At some point after my daughter was born, I convinced myself that I wasn’t writing because I liked it. I wrote because I sought fame and fortune. Basically, I wanted desperately to be the next JK Rowling, and that, I realized, was a fruitless pursuit. No but JK Rowling ever has been, and no one ever will be again, JK Rowling. Which is fine.

In light of this, I gave up writing. Full stop. No more.

I pursued other things. I chased photography, at which I’m good enough to be called decent. I cooked a lot. It turns out if you cook several times a day, every day, you get very good at cooking. I hiked, I read books to my kids, I set up art projects, I did laundry, cleaned floors, wiped off counters. I even learned how to pull a decent shot of espresso on a bad espresso machine.

I got by, and it didn’t seem bad.

Then one day this little worm of an idea for my old manuscript crept in. The characters I’d loved for several years of writing all spoke at once, and pushed for a brilliant new plot line.

I dusted off my kelly green Mead notebook (I once tried the classic legal pads, but that’s not my thing) and my Pilot G-2 0.38 (I am serious, I will get unpleasant if I run out of these pens) and started writing. By the end of the day, I realized that I’d been living with blinders on for months. My whole life seemed to sparkle. I was a real, living person again. I liked my kids, I liked my spouse, every song made me want to dance and sing.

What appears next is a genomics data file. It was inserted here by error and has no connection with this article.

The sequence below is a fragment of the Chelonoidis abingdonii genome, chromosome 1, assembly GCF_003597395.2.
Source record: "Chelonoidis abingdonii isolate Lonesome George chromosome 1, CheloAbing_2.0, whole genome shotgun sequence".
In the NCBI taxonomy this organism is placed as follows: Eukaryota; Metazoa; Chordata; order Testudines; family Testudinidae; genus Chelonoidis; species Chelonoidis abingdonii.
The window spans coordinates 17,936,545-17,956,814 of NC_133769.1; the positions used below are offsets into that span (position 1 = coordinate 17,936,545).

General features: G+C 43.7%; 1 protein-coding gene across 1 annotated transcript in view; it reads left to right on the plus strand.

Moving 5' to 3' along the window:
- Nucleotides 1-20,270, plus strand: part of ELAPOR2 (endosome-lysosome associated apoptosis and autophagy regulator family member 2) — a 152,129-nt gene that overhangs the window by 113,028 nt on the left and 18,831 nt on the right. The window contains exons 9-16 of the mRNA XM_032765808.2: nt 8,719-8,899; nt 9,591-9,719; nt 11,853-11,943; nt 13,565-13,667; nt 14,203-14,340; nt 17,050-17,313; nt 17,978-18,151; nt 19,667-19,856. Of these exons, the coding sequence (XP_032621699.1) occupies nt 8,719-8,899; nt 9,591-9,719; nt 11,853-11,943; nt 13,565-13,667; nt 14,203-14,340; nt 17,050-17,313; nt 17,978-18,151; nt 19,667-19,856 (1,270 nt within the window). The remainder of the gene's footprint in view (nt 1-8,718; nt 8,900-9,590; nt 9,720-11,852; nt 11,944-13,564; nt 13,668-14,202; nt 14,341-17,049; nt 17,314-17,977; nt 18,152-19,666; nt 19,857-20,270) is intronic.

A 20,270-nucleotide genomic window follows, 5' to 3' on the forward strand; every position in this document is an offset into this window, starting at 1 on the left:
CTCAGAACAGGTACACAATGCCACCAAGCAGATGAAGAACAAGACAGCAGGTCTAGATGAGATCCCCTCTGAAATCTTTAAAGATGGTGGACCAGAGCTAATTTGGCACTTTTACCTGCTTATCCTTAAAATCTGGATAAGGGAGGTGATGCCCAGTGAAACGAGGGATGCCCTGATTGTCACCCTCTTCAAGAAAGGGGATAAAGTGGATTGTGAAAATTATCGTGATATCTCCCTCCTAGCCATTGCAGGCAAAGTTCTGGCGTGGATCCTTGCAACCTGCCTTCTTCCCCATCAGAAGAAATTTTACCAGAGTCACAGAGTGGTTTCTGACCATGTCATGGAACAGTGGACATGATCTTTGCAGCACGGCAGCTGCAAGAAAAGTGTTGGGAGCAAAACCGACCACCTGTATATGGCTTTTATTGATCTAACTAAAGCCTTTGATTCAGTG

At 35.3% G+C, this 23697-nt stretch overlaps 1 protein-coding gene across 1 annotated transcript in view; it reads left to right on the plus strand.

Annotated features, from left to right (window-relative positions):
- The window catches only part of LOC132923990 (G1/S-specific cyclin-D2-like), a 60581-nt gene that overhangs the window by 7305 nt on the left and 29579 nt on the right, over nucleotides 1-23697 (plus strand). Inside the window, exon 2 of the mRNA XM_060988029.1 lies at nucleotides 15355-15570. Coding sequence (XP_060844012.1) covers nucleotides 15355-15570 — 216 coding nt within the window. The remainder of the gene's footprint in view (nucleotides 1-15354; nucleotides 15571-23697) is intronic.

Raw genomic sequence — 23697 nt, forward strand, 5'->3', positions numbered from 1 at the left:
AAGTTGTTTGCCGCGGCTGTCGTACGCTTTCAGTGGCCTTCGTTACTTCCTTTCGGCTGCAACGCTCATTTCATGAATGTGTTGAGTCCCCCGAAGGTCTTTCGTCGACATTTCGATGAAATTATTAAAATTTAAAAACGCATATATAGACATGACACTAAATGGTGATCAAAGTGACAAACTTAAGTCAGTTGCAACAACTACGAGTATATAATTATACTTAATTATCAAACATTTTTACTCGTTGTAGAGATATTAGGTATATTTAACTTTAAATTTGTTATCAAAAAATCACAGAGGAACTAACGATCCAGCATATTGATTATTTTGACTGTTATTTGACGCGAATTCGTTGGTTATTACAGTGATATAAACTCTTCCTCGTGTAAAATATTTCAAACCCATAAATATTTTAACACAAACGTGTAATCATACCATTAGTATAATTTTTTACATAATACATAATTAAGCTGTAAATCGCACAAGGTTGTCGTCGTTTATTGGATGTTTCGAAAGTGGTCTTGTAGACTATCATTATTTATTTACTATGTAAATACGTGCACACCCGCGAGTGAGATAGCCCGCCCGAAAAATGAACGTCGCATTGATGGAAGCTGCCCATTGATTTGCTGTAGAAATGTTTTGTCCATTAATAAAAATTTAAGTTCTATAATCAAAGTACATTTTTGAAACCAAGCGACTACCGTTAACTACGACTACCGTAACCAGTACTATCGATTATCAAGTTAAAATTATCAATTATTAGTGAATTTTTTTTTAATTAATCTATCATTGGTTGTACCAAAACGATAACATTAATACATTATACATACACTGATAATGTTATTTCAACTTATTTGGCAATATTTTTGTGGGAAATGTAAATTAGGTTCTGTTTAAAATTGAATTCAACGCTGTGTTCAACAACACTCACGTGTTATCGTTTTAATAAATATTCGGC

I’d turned myself into a zombie without realizing it. And I loathe zombies.

Writing is my thing. It is not a thing I do because of JK, or any other writer. It’s not something I slog at with the idea that I can make a career of it. Okay, maybe that idea is there, but it’s very little and I know enough to laugh at it, because a career as a writer is adorable. Writing is not something I do for the praise of others, although it is a thrill when someone else can relate to something I wrote.

I write because if I don’t the whole world turns dull and gray.

It’s not at all easy to make time for my notebook. I’m typing this very post at my kitchen counter while my son repeatedly rams a toy car into my foot. There’s a good chance I’ll get interrupted before I’m done. Dinner time is looming and the chicken isn’t defrosted yet. But the time must be carved out of the day.

If you aren't happy, no one else will be, either.
If you aren’t happy, no one else will be, either.

An important thing, something I just found put to words (and nice words, too) by Stephen King in his book On Writing, is the importance of writing things that make you happy to come to the page. And I think this is part of what led me to shove my notebooks in a box for such a long time. He writes of the expectation he met with that he shouldn’t waste his talent on the kinds of things he really enjoyed most. I spent a lot of time bowing to certain expectations. I wrote higher brow nonfiction, when what I really wanted were stories of people with magic powers embarking on epic adventures. I tried to inject some of what I’d been pushed to produce in creative writing classes into my manuscripts.

It wasn’t fun, constantly reigning in my imagination and my own desires. At times, I sat for days in front of empty pages, paralyzed. Trying to be better.

This has become my perspective. I come to my notebooks and my keyboard now with optimism and joy. I want to have fun writing, because otherwise what is the point?

Today, I made a list of all the things I love to write best. The types of relationships, the scenes, the characters that make my fingers itch. If you are in a writing funk, I recommend you do the same.

Then go write those things. I’ll be doing the same.


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